Let’s start with a multiple-choice question.
Which is the main, high-level communications challenge facing pharma marketers today?
a) Personal versus non-personal promotion
b) Digital/social vs. traditional media
c) Motivational vs. behavioral approaches to messaging
You know it’s going to be “c” because that is the subject of this column. It’s also because the first two challenges are about channels, and the last is about the intent and content of customer interactions.
Let me turn to messaging, specifically intent and content, because herein lies the difference between motivational and behavioral communications. It’s safe to say that no matter how you approach it, the ultimate goal of brand-to-customer communications is to drive customer behaviors. Standard practice says that in order to do that we have to influence thought, which in turn causes people to behave in specific ways. It’s like a prodrug, which has to be metabolized in order to become active.
The intent of most communications today is to create or kick-start motivation—which results in behavior—by appealing to cognitive thought processes. The content is usually some high-minded, allegedly inspirational noise that we hope will be processed into the fuel that sends our customers running to our product. That is all well and good, except for one thing: 95% of the time, people’s behaviors emerge from the instinctive, emotional part of their brains. Five percent of the time, they come from the cognitive, thinking part.
The Magic of “Behavior Design”
Behavior design, on the other hand, is about developing customer communications aimed at that 95% of behavioral machinery. Not to inspire or motivate, but to directly, reflexively trigger actual, measureable behaviors. Marketers like LinkedIn, Amazon, Facebook and Instagram woke up to the magic of behavior design some time ago.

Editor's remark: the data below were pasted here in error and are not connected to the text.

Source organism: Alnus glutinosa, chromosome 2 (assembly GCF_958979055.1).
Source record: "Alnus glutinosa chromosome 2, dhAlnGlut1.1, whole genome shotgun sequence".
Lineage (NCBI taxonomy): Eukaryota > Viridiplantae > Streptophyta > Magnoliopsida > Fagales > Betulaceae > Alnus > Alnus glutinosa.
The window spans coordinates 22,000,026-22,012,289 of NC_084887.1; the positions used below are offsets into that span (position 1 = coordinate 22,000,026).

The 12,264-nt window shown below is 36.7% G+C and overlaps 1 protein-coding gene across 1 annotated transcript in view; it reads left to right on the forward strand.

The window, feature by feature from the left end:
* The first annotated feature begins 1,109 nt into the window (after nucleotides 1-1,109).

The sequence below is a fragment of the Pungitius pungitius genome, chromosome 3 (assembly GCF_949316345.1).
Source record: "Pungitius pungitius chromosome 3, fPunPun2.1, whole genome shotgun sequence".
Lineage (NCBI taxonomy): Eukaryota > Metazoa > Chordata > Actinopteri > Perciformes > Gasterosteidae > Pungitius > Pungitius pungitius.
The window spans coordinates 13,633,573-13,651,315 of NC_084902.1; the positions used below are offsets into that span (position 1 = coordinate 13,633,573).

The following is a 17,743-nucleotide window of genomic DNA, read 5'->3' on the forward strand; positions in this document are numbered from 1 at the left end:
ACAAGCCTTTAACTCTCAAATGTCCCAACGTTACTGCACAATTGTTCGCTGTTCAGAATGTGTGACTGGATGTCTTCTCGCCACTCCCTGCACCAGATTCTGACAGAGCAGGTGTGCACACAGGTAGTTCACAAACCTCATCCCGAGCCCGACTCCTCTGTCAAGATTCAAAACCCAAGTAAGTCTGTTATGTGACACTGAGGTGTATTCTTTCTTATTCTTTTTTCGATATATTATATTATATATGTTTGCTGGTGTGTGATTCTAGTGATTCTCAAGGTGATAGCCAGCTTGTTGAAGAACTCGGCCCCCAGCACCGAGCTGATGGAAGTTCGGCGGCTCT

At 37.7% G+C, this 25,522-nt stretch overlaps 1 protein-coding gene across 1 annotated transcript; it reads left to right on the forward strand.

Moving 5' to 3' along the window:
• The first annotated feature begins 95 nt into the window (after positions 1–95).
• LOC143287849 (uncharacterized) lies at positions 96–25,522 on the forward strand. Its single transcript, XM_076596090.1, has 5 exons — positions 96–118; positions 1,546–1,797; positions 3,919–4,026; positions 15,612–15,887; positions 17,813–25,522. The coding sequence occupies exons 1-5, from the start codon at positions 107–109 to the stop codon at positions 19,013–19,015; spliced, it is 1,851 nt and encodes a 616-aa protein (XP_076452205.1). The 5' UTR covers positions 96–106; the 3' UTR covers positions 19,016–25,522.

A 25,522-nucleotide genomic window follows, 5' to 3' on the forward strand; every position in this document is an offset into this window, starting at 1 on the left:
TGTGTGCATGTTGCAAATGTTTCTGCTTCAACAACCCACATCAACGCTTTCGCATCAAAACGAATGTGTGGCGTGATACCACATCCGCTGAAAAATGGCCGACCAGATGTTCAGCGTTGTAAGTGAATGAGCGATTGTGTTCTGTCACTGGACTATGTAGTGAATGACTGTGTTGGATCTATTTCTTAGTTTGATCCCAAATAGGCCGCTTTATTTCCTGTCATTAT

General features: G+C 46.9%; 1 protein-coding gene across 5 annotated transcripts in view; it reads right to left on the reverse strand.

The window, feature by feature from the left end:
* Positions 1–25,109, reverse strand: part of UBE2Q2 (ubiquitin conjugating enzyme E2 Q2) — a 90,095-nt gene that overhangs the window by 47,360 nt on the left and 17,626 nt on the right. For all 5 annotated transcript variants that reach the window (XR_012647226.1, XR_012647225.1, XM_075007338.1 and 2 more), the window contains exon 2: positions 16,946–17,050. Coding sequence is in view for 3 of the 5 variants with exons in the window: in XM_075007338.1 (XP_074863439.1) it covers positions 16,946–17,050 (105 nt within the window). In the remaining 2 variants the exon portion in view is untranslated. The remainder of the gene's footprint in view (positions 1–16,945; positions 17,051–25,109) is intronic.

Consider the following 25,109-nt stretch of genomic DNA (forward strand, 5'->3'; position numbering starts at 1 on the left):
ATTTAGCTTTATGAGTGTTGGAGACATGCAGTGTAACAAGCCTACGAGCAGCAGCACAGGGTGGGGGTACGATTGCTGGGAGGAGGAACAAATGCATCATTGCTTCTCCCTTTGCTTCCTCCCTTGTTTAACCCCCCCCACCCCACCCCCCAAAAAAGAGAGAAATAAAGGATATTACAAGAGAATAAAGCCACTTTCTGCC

That’s why you get those pesky emails in your inbox from Facebook alerting you of new notifications. Or from LinkedIn advising you that so-and-so has “endorsed” you, or that X number of people have looked at your profile. That is behavior design at work. These are “triggers” that get you to go to Facebook and LinkedIn. They aren’t deep, revelatory motivators—just simple, uncomplicated stimuli that cause you to act, often whether you want to or not.
In the world of pharma marketing, the patient adherence program is an example of the disconnect between the cognitive and the behavioral. We have spent countless efforts trying to inspire, motivate, educate, shame, scare or otherwise convince patients to take their medicines as directed. Yet the most effective tools have been the simplest, most behavioral ones: Medication and refill reminders, live agent interactions, savings incentives—essentially transactional triggers that stimulate actions. Digital media make these even more productive.
This is not an “either/or” sort of thing. Wrapping behavior-based customer interactions in inspirational packaging is the best of both worlds. But spending most of our efforts on inspiration and not enough on behavior design just doesn’t add up.